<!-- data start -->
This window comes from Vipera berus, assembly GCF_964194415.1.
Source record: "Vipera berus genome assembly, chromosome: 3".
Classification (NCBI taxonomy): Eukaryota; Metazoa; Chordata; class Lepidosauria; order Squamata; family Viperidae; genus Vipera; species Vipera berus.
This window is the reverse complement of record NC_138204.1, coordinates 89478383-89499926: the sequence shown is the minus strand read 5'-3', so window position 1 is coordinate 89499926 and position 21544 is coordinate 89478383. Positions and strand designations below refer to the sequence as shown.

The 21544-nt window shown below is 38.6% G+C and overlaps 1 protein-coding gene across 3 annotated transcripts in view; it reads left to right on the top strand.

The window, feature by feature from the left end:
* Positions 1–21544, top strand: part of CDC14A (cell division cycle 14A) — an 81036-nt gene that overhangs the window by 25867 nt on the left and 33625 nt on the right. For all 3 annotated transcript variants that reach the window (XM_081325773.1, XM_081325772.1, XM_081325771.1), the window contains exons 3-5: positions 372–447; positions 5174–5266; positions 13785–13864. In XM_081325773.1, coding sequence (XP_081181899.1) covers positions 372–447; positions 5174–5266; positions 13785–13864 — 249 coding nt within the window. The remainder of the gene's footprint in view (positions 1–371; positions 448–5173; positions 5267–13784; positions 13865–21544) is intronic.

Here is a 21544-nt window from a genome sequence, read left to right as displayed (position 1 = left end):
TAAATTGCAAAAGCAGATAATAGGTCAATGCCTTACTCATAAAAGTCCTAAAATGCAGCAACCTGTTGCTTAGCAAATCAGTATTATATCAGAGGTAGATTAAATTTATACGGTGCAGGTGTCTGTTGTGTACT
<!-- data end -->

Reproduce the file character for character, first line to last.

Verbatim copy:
This window comes from Vipera berus, assembly GCF_964194415.1.
Source record: "Vipera berus genome assembly, chromosome: 3".
Classification (NCBI taxonomy): Eukaryota; Metazoa; Chordata; class Lepidosauria; order Squamata; family Viperidae; genus Vipera; species Vipera berus.
This window is the reverse complement of record NC_138204.1, coordinates 89478383-89499926: the sequence shown is the minus strand read 5'-3', so window position 1 is coordinate 89499926 and position 21544 is coordinate 89478383. Positions and strand designations below refer to the sequence as shown.

The 21544-nt window shown below is 38.6% G+C and overlaps 1 protein-coding gene across 3 annotated transcripts in view; it reads left to right on the top strand.

The window, feature by feature from the left end:
* Positions 1–21544, top strand: part of CDC14A (cell division cycle 14A) — an 81036-nt gene that overhangs the window by 25867 nt on the left and 33625 nt on the right. For all 3 annotated transcript variants that reach the window (XM_081325773.1, XM_081325772.1, XM_081325771.1), the window contains exons 3-5: positions 372–447; positions 5174–5266; positions 13785–13864. In XM_081325773.1, coding sequence (XP_081181899.1) covers positions 372–447; positions 5174–5266; positions 13785–13864 — 249 coding nt within the window. The remainder of the gene's footprint in view (positions 1–371; positions 448–5173; positions 5267–13784; positions 13865–21544) is intronic.

Here is a 21544-nt window from a genome sequence, read left to right as displayed (position 1 = left end):
TAAATTGCAAAAGCAGATAATAGGTCAATGCCTTACTCATAAAAGTCCTAAAATGCAGCAACCTGTTGCTTAGCAAATCAGTATTATATCAGAGGTAGATTAAATTTATACGGTGCAGGTGTCTGTTGTGTACT